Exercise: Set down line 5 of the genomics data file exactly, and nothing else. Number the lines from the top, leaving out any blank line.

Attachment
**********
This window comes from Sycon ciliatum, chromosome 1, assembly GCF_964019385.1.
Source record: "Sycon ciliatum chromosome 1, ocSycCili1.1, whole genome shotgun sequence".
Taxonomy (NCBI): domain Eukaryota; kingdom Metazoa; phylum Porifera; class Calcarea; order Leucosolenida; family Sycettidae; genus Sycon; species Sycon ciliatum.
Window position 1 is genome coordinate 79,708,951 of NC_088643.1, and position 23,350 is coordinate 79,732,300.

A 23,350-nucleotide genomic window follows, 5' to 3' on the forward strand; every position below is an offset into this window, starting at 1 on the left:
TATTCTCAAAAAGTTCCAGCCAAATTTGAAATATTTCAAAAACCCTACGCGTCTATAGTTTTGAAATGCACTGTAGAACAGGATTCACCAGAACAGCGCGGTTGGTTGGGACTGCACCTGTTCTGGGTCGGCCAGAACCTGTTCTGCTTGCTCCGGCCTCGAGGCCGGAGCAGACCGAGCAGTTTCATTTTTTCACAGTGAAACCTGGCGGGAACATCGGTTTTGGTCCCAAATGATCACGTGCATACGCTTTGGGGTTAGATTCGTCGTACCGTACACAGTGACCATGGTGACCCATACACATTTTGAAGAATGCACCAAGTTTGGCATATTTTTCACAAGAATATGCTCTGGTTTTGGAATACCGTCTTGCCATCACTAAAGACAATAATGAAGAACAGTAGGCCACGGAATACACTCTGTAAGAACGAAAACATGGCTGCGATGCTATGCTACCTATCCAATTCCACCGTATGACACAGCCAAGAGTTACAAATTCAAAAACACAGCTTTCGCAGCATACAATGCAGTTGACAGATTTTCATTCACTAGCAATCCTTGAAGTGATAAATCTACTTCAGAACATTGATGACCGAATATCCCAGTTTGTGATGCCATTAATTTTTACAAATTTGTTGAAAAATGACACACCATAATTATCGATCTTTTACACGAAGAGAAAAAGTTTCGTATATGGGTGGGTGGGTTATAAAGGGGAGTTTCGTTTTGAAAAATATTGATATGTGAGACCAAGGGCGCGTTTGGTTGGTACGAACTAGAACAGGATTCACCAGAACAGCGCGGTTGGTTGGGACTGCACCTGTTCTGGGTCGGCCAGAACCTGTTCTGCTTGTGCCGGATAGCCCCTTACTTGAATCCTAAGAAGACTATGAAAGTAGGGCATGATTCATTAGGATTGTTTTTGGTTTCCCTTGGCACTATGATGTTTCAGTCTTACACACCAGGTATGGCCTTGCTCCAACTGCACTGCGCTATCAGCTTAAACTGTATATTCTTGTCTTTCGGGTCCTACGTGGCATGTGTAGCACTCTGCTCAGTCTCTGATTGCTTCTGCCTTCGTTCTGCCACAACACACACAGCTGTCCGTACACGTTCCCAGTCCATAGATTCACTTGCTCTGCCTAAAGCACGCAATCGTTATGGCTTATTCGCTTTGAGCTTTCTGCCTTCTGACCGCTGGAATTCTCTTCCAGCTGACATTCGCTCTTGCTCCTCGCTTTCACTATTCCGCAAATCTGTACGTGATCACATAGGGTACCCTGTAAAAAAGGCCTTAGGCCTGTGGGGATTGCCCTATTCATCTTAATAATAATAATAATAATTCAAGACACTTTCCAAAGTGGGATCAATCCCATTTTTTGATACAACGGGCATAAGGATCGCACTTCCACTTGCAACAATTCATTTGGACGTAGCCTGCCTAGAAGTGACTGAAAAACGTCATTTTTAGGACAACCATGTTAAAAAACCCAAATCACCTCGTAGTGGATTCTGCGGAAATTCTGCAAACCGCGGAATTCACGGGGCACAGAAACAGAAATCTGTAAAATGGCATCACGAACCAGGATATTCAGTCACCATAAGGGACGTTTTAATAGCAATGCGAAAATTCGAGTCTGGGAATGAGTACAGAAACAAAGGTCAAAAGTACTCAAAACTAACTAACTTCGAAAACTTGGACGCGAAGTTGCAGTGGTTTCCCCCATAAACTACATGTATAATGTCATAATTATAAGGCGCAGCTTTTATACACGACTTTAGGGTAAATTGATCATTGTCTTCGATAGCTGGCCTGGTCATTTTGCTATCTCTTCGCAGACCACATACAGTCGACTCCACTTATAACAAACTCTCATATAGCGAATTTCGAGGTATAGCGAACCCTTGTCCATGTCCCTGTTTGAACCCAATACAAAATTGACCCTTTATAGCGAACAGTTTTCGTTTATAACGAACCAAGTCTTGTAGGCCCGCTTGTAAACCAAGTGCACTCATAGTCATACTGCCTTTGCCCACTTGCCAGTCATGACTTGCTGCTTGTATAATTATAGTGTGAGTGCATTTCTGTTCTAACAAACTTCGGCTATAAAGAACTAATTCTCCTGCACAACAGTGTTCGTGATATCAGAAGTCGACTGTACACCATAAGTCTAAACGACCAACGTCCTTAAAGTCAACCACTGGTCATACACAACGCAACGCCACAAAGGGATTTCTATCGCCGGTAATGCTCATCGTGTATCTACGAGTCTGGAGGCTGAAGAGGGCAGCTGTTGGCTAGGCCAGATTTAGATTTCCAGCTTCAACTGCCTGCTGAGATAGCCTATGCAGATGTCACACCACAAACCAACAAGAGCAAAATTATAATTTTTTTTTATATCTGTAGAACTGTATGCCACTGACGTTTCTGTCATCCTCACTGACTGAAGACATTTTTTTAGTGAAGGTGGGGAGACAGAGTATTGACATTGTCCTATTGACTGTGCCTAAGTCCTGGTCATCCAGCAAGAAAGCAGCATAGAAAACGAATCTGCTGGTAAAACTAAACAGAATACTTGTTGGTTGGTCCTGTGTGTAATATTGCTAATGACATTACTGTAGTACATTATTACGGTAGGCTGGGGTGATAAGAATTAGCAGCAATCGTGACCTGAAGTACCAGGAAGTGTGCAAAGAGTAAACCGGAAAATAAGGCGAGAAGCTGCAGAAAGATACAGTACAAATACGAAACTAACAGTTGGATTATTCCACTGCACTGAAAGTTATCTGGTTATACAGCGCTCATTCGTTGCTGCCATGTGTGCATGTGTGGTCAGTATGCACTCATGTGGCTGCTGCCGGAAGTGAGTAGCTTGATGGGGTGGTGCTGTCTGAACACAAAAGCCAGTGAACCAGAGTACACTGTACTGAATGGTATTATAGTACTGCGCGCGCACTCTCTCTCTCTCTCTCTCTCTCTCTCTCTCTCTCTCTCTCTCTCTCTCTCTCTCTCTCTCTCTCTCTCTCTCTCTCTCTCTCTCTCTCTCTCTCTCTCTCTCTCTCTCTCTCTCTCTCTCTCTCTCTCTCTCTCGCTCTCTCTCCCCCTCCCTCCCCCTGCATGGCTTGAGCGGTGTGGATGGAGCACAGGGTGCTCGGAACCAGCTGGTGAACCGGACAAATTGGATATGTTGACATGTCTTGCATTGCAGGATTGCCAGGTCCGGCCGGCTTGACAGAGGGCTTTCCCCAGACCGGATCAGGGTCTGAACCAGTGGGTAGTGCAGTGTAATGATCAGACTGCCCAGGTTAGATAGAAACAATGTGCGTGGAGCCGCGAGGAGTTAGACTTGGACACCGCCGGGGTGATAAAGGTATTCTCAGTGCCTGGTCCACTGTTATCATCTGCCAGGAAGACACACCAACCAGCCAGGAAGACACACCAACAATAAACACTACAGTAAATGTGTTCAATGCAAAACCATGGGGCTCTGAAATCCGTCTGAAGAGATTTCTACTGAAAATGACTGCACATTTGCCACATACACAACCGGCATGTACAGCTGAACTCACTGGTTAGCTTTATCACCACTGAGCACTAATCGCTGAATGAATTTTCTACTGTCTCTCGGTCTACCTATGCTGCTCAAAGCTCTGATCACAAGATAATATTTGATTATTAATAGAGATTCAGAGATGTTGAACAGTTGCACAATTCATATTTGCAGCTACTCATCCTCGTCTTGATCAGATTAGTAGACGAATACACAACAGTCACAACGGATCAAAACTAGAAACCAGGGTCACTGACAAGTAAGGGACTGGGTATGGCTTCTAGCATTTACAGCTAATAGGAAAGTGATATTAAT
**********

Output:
A 23,350-nucleotide genomic window follows, 5' to 3' on the forward strand; every position below is an offset into this window, starting at 1 on the left: